• I was able to immediately call home and get a ride, because the other person living in my house doesn’t work weekends and has an expensive SUV that is available at a moment’s notice. Were I a single mother, I’d have been forced to call around until I found someone who had the time and ability to get me, while my children froze. Privilege!
  • Because I live in a decent neighborhood and drive in safe areas, I didn’t have to worry that my car would be towed or broken into while it was waiting for parts. Privilege!
  • I was able to put two hundred bucks on a credit card without planning in any way for this eventuality or taking the money out of my food budget. Had it been two thousand, I’d have been fine. Had it been twenty thousand… well, I’d have lit a match and burned Matt’s Lexus to the ground. But the important point was that I was financially capable of getting whatever parts the car needed. In the America of 2015, very few families can say the same. Privilege!
  • Tavarish and his friend are both skilled mechanics. They have an understanding of auto repair that cost them money and time and effort to acquire. Al, in fact, was a former Lamborghini tech. What’s that training worth? Do most poor people have it? Of course not, so they’d have had to pay to have the car towed ($100 at least) to a mechanic and have two billable hours put in (~$170 in Ohio, more elsewhere), raising the price of the repair to nearly five hundred bucks. Not us! We just fixed it, because we knew how. Also, I had a $400 toolbox available. Privilege!
  • The three of us had the time and the inclination to handle it. We weren’t responsible for children or parents or animals or anything, really. If it had taken all day… well, it would have taken all day, and nobody would have been any the worse off for it. Privilege!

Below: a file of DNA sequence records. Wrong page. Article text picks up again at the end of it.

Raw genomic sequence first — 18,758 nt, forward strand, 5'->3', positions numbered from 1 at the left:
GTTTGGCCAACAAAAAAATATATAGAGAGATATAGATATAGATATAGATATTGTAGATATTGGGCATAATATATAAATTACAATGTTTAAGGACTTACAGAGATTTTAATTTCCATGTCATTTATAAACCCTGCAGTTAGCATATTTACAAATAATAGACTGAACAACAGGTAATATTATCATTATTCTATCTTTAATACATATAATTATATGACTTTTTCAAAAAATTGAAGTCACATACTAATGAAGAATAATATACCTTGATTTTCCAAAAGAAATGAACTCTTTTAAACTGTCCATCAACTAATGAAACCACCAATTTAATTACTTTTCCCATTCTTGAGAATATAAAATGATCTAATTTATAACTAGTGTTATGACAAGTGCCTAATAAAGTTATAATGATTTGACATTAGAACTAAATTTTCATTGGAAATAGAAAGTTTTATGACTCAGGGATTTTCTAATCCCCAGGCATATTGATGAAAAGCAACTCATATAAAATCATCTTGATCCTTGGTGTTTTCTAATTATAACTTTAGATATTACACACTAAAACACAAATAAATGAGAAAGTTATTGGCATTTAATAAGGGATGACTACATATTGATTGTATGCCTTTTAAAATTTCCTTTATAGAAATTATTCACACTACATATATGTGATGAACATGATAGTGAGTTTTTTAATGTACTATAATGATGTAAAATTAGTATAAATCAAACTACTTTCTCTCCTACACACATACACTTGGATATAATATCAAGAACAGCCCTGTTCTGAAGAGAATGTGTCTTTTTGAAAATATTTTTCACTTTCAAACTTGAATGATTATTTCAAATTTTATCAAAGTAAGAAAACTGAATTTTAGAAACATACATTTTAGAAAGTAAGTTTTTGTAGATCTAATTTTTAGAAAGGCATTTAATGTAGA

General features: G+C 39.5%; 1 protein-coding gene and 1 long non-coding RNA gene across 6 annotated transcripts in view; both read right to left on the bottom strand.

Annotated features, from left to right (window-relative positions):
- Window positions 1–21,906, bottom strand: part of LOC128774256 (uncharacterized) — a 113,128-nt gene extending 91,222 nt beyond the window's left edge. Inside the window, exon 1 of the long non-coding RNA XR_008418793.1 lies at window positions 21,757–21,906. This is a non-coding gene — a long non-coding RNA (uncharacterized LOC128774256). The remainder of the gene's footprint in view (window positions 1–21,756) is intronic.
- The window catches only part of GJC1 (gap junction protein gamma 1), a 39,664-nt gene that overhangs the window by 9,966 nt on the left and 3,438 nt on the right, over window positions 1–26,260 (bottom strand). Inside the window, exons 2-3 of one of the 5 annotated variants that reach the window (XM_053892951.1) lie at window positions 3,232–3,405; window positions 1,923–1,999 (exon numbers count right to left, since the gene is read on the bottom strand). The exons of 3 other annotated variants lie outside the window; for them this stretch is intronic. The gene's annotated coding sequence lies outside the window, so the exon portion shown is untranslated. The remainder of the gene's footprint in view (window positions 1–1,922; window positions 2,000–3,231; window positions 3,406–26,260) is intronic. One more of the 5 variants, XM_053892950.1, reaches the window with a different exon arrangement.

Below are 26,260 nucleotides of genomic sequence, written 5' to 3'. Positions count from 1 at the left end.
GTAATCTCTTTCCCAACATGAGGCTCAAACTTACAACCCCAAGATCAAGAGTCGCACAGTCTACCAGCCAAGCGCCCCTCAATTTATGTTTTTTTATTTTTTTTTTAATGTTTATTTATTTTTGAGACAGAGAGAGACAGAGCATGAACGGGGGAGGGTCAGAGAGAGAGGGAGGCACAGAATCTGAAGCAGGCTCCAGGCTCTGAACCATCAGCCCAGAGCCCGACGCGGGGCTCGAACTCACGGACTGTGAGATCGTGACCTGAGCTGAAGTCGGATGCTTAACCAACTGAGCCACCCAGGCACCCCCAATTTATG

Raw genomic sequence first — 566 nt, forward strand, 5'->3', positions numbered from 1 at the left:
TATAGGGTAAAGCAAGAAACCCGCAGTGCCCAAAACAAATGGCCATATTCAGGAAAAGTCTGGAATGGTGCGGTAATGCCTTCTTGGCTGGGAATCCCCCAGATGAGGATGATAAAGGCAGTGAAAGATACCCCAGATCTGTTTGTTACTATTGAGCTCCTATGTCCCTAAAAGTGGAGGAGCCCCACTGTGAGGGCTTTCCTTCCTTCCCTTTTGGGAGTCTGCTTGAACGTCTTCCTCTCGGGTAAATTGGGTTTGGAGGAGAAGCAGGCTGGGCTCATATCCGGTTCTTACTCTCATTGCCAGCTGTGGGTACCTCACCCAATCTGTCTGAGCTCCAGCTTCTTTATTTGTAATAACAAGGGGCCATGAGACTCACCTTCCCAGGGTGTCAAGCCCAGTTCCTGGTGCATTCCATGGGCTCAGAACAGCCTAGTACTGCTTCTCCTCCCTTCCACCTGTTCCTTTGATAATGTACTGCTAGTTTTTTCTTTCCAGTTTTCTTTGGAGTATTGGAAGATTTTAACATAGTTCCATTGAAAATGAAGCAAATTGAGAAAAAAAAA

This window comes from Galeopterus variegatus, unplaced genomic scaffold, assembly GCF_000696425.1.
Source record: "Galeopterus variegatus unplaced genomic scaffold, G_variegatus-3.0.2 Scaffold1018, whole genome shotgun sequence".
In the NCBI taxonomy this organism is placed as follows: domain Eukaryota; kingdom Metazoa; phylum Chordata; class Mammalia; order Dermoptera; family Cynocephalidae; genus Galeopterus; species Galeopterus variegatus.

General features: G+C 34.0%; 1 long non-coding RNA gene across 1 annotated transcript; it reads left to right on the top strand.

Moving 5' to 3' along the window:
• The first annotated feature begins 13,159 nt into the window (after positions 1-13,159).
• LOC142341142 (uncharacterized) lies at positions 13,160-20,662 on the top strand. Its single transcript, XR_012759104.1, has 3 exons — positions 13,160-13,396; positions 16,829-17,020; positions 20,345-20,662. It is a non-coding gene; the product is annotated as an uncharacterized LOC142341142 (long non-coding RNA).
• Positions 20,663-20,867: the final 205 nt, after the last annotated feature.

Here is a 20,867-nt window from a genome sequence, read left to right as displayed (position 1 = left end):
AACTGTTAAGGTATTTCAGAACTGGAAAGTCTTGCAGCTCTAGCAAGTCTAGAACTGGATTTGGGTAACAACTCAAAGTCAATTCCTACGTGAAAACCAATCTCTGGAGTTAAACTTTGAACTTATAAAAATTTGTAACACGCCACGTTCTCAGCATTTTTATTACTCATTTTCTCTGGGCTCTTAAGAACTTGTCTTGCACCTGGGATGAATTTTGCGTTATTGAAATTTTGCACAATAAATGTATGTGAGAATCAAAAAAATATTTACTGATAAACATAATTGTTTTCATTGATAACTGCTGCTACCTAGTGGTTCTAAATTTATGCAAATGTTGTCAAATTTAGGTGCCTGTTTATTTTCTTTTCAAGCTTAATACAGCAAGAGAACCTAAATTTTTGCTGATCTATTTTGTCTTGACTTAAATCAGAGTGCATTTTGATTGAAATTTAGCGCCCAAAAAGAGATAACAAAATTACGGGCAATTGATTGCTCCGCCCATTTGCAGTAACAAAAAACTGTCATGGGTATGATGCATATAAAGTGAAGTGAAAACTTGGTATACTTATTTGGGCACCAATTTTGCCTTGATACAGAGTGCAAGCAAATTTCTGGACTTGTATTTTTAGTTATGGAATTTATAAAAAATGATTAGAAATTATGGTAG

• Last but not least, I had the ability to just let the car sit. I didn’t need it for anything. It wasn’t the way I was going to make my rent money that month, it wasn’t the way I was going to get my child to the hospital. It was just a car that I was driving for fun. And that’s the biggest kind of Privilege! I can imagine.

On the Internet, everybody has a six-figure savings account and a seven-figure retirement account. Everybody pays cash for everything while simultaneously dumping massive amounts of money into investments. They’re all the Millionaires Next Door and they know more about money and investing and prudent decision-making than Warren Buffet and Sam Walton combined. In the real world, people are victimized by everything from economic downturns to poor decisions they made when they were too young to know any better. In the real world, most families are just getting by and the rainy-day money they’ve saved rarely measures up to the endless tide of rainy days.

For those families, a new-car payment is a burden — but it’s one they can predict and live with. It sucks to “throw away” $300 or $400 every month, but it’s never a surprise and in exchange they have freedom from surprises. They have freedom from the surprise of losing two days of work or being stuck with their children by the side of a fifteen-degree freeway all night or having to diagnose mechanical issues using a cellphone flash and whatever conventional wisdom their parents bothered to impart when they weren’t off doing their own thing. They know that every month they are exchanging a fixed sum of money for certainty and reliability.

Viewed from one perspective, this incident absolutely validated the cash-for-used-car-and-learn-to-fix-it mentality. Viewed from another perspective, it was a damning indictment of a philosophy that requires plenty of time and flexibility to make work. To own and run a million-mile Lexus, or any other car where the maintenance and repair is your sole responsibility, requires that you have time to deal with the breakdowns, resources to cover the gaps in your life when problems occur, and the ability to pay for and install anything from a radiator to a differential. Which means, when you think about it, that a million-mile Lexus is something that it perhaps wasn’t quite when it hit the showroom back in 1996.